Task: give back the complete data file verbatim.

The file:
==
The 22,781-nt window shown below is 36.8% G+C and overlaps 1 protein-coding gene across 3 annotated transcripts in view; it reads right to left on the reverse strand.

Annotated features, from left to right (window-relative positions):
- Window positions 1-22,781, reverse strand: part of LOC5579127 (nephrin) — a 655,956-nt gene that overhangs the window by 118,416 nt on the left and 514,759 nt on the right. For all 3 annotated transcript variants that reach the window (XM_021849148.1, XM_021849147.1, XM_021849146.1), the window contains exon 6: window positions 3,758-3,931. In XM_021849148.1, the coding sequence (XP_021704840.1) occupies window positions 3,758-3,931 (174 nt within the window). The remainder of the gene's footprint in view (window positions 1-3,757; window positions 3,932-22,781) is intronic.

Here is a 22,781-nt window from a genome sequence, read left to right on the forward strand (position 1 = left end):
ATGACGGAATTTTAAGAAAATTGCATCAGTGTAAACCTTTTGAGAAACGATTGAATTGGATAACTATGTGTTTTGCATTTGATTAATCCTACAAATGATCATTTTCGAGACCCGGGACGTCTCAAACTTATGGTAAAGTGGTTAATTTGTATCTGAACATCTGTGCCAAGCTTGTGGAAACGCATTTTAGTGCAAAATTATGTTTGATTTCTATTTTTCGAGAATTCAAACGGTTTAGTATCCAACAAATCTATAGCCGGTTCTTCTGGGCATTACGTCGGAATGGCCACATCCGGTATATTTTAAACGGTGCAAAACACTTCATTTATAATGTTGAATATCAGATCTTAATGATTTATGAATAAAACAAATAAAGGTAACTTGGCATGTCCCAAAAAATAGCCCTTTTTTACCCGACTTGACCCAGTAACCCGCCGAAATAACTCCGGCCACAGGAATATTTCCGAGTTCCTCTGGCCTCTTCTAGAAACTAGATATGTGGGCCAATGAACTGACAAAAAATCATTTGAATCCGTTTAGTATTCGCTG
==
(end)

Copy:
The 22,781-nt window shown below is 36.8% G+C and overlaps 1 protein-coding gene across 3 annotated transcripts in view; it reads right to left on the reverse strand.

Annotated features, from left to right (window-relative positions):
- Window positions 1-22,781, reverse strand: part of LOC5579127 (nephrin) — a 655,956-nt gene that overhangs the window by 118,416 nt on the left and 514,759 nt on the right. For all 3 annotated transcript variants that reach the window (XM_021849148.1, XM_021849147.1, XM_021849146.1), the window contains exon 6: window positions 3,758-3,931. In XM_021849148.1, the coding sequence (XP_021704840.1) occupies window positions 3,758-3,931 (174 nt within the window). The remainder of the gene's footprint in view (window positions 1-3,757; window positions 3,932-22,781) is intronic.

Here is a 22,781-nt window from a genome sequence, read left to right on the forward strand (position 1 = left end):
ATGACGGAATTTTAAGAAAATTGCATCAGTGTAAACCTTTTGAGAAACGATTGAATTGGATAACTATGTGTTTTGCATTTGATTAATCCTACAAATGATCATTTTCGAGACCCGGGACGTCTCAAACTTATGGTAAAGTGGTTAATTTGTATCTGAACATCTGTGCCAAGCTTGTGGAAACGCATTTTAGTGCAAAATTATGTTTGATTTCTATTTTTCGAGAATTCAAACGGTTTAGTATCCAACAAATCTATAGCCGGTTCTTCTGGGCATTACGTCGGAATGGCCACATCCGGTATATTTTAAACGGTGCAAAACACTTCATTTATAATGTTGAATATCAGATCTTAATGATTTATGAATAAAACAAATAAAGGTAACTTGGCATGTCCCAAAAAATAGCCCTTTTTTACCCGACTTGACCCAGTAACCCGCCGAAATAACTCCGGCCACAGGAATATTTCCGAGTTCCTCTGGCCTCTTCTAGAAACTAGATATGTGGGCCAATGAACTGACAAAAAATCATTTGAATCCGTTTAGTATTCGCTG